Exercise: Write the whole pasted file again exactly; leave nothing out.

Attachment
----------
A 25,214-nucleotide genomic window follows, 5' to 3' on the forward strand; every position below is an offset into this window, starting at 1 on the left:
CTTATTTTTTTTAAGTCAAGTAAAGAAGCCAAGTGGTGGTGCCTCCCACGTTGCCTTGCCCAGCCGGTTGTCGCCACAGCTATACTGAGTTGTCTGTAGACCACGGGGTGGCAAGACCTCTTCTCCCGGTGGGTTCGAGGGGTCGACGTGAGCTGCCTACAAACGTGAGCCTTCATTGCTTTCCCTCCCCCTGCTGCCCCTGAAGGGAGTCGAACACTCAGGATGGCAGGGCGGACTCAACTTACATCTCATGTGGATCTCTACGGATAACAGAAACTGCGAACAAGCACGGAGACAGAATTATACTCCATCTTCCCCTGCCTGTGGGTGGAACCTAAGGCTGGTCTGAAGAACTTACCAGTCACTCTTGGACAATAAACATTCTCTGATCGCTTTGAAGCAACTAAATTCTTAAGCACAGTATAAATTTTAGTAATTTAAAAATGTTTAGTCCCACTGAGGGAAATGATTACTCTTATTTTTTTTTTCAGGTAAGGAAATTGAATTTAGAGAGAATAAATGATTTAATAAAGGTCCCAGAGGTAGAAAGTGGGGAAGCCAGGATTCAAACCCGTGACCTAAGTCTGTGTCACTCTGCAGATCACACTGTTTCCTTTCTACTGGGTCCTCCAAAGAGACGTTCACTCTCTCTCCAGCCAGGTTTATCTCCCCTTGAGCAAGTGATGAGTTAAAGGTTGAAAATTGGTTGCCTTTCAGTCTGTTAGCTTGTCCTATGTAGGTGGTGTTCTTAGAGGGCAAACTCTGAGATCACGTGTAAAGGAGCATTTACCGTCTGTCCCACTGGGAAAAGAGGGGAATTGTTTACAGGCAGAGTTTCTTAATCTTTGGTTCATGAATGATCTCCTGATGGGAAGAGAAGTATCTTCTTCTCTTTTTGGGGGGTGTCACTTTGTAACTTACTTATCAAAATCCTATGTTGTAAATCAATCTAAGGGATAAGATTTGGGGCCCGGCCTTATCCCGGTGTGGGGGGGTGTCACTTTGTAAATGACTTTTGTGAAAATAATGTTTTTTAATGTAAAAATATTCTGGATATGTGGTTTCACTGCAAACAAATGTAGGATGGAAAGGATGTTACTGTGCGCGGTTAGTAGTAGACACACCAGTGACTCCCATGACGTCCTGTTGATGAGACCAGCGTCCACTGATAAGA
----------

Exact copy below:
A 25,214-nucleotide genomic window follows, 5' to 3' on the forward strand; every position below is an offset into this window, starting at 1 on the left:
CTTATTTTTTTTAAGTCAAGTAAAGAAGCCAAGTGGTGGTGCCTCCCACGTTGCCTTGCCCAGCCGGTTGTCGCCACAGCTATACTGAGTTGTCTGTAGACCACGGGGTGGCAAGACCTCTTCTCCCGGTGGGTTCGAGGGGTCGACGTGAGCTGCCTACAAACGTGAGCCTTCATTGCTTTCCCTCCCCCTGCTGCCCCTGAAGGGAGTCGAACACTCAGGATGGCAGGGCGGACTCAACTTACATCTCATGTGGATCTCTACGGATAACAGAAACTGCGAACAAGCACGGAGACAGAATTATACTCCATCTTCCCCTGCCTGTGGGTGGAACCTAAGGCTGGTCTGAAGAACTTACCAGTCACTCTTGGACAATAAACATTCTCTGATCGCTTTGAAGCAACTAAATTCTTAAGCACAGTATAAATTTTAGTAATTTAAAAATGTTTAGTCCCACTGAGGGAAATGATTACTCTTATTTTTTTTTTCAGGTAAGGAAATTGAATTTAGAGAGAATAAATGATTTAATAAAGGTCCCAGAGGTAGAAAGTGGGGAAGCCAGGATTCAAACCCGTGACCTAAGTCTGTGTCACTCTGCAGATCACACTGTTTCCTTTCTACTGGGTCCTCCAAAGAGACGTTCACTCTCTCTCCAGCCAGGTTTATCTCCCCTTGAGCAAGTGATGAGTTAAAGGTTGAAAATTGGTTGCCTTTCAGTCTGTTAGCTTGTCCTATGTAGGTGGTGTTCTTAGAGGGCAAACTCTGAGATCACGTGTAAAGGAGCATTTACCGTCTGTCCCACTGGGAAAAGAGGGGAATTGTTTACAGGCAGAGTTTCTTAATCTTTGGTTCATGAATGATCTCCTGATGGGAAGAGAAGTATCTTCTTCTCTTTTTGGGGGGTGTCACTTTGTAACTTACTTATCAAAATCCTATGTTGTAAATCAATCTAAGGGATAAGATTTGGGGCCCGGCCTTATCCCGGTGTGGGGGGGTGTCACTTTGTAAATGACTTTTGTGAAAATAATGTTTTTTAATGTAAAAATATTCTGGATATGTGGTTTCACTGCAAACAAATGTAGGATGGAAAGGATGTTACTGTGCGCGGTTAGTAGTAGACACACCAGTGACTCCCATGACGTCCTGTTGATGAGACCAGCGTCCACTGATAAGA